Furthermore, it's quite rare for a musician to invent a new music form right out of thin air. More typically a new or perfected form of music is born out of existing styles from the present day. For example, John Philip Sousa wrote military marches mostly because he grew up in a military environment and his father played in a military band and he later joined the Marine Corp and conducted his own marching band. His life experience taught him the marching band style and how to write in it, and hence the majority of his musical output was writing in this form and he ended up defining the style for future generations. By the same token Chopin didn't invent the marzurka but he perfected and defined it by writing 58 of them. History is full of cases of people who start out by following an existing style and then later breaking out of that mold to create a new style or form. It's the great ones who make the next set of rules for the generations that follow, and follow they do. There have been countless modern progressive rock and metal bands today who have followed in the footsteps of Dream Theater because they are inventers of the modern form we use today. There are a handful of other bands that are heavily borrowed upon which I won't name here. This strategy helps us gain a foothold on what we want to accomplish and where we take it from there is up to us. One of the problems with this is, as I addressed in my last blog, is that many bands end up quitting before they find their own voice so we are left with a lot of bands that are unoriginal copies of others.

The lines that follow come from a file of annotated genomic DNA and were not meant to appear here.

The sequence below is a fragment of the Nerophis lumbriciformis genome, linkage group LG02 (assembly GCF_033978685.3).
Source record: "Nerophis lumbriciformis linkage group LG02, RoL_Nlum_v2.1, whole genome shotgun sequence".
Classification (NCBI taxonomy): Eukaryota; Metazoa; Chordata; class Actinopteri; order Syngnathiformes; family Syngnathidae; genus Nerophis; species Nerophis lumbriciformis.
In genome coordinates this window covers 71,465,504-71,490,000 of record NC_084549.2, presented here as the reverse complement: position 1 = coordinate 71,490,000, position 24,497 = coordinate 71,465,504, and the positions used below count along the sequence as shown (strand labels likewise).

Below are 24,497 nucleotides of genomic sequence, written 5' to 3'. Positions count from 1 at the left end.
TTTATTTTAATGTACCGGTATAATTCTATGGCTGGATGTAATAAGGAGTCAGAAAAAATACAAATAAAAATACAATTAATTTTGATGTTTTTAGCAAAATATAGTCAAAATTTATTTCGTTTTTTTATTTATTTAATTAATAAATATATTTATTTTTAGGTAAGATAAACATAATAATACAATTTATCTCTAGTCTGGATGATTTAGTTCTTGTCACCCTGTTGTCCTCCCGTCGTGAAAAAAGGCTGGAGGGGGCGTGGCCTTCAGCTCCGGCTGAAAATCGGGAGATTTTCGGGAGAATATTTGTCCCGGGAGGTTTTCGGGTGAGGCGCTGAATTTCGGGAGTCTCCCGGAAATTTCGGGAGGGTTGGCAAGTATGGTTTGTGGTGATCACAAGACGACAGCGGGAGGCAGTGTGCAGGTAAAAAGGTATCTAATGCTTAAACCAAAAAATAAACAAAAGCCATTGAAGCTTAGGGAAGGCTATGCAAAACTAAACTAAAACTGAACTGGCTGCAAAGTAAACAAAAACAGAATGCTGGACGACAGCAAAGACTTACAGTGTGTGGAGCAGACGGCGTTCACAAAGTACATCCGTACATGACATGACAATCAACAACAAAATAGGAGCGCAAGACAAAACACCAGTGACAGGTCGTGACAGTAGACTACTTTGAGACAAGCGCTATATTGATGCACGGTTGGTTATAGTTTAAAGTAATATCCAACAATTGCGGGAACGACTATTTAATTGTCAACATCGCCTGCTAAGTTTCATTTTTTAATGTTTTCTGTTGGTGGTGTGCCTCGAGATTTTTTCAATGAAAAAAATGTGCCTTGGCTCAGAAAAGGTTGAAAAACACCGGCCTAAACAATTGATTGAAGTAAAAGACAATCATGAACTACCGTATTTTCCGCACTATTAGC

Up to this point I've made the case that music is written by ordinary people and have refrained from using the 'T' word... "talent". We've all probably seen the videos of the 5-year old drum prodigy or the 10-year old who can play 64 notes a second on a guitar, but how many times do we hear of them going on to become productive musicians? I want to state right here and now that talent is indistinguishable from hard work. There's always going to be the rare band who can put out an amazing record on their first try or the musician who comes along once a generation who is far away superior to everyone else. But for the rest of us talent only goes so far. Think of the race between the turtle and the hare. The hare got a faster time off the starting blocks but in the end it was the turtle who dedicated himself to task at hand and ended up winning the race. I once read an interview with Al Dimeola where he said that when he wanted to learn how to play the guitar the first thing he did was to memorize every scale at every position on the neck. It's said that the difference between an amatuer and a professional is that the amatuer practices until he gets it right, and the professional practices until he never gets it wrong.